Choosing price over quality sends an unwise message

Jan. 1, 2020
A growing number of jobbers and warehouses in Columnist Mitch Schneider's area have switched to lines of lesser or questionable quality.

By now you’ve probably come to realize that over a lifetime I’ve developed some fairly strong opinions about what is right and what is wrong with our industry. That isn’t very hard to do, especially with the “what is wrong” part of what you and I experience every day.

I’ve been a professional automotive repair technician for almost 40 years, and a successful career in automotive service depends to a large degree on how quickly and how well you can isolate and eliminate problems. A majority of the good technicians I know spend most of their working lives diligently searching for a better, quicker, more comprehensive way to identify failure: It’s what we do.

The fact that most shop owners are former technicians doesn’t make life any easier for you, however, because there is a lot of room for failure in our daily interactions.

That may appear negative on the surface, but it isn’t really. The way you look at things is just a matter of choice, which itself can become a problem. It isn’t a problem if you’re the one doing the choosing. It can, however, become problematic if or when someone else limits or eliminates those choices for you.

I earnestly try to purchase quality when and wherever possible. I choose brands I can depend on and try to purchase those brands through jobbers and warehouses I can depend on. That sounds a lot simpler than it has become.

A growing number of jobbers and warehouses in our area have switched to lines of lesser or questionable quality. They say they are reacting to pressure from an increasing number of shop owners pushing them to move in that direction. I can’t argue: I don’t answer their phones or call on their customers. But, I can argue against the wisdom in such a move.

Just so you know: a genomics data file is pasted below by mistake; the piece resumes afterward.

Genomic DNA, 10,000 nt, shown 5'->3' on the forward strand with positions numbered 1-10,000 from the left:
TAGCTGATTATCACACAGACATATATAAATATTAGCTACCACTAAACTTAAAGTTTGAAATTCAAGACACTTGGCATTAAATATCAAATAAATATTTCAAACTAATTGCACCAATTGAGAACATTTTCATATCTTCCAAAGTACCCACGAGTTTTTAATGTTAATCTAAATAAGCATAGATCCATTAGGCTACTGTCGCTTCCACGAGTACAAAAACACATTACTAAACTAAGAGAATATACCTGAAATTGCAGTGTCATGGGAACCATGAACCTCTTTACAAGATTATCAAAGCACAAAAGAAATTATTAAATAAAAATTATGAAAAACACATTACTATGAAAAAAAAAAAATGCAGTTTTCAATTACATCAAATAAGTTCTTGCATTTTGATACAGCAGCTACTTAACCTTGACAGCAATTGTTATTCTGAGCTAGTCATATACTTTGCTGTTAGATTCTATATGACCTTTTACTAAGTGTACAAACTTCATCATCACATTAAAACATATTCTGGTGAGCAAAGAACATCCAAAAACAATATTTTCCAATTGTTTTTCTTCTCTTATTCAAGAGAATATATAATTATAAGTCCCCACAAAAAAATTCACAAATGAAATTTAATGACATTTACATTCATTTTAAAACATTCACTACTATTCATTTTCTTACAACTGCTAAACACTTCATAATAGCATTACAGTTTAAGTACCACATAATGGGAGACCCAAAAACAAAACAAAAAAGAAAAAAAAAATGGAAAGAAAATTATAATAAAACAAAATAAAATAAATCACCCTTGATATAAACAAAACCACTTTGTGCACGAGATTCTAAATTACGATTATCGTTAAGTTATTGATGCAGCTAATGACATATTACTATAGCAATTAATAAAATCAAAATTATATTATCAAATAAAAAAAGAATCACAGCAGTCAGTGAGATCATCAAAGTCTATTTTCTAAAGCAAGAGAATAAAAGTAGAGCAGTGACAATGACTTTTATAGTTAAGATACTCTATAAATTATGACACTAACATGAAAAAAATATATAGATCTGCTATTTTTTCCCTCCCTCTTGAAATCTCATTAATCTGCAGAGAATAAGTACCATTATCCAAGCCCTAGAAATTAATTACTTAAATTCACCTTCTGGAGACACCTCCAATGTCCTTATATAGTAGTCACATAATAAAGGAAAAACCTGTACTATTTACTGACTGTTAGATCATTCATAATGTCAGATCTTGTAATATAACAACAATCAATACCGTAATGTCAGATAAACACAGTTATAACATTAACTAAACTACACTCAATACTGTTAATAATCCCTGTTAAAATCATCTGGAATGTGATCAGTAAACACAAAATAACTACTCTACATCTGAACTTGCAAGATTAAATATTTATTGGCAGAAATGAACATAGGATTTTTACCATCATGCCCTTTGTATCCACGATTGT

I don’t care how many people — shop owners or motorists — are too ignorant to recognize the importance of quality. I don’t care how many can’t tell the difference between quality and a cheap imitation, or what that cheap imitation is likely to cost when it fails…and, sooner or later, parts of questionable quality will almost certainly fail. I don’t want to purchase filters for $1.79 each. If I wanted to, I’d buy them for even less from those good old boys who continually call trying to push them through the telephone. I don’t need you for cheap.

I don’t want the kind of motorist only interested in a cheap price as a customer either. They cost too much to attract and maintain and are likely to disappear the minute someone with a lower price materializes. That may be something some of you should be thinking about.

When you change lines to accommodate only those clients interested in price alone, you send a very clear message to those of us interested in more, especially when you offer no alternative. That message is: go someplace else.

That choice is clearly yours. But, remember, I still have a few choices of my own, some of which you may not like or even understand.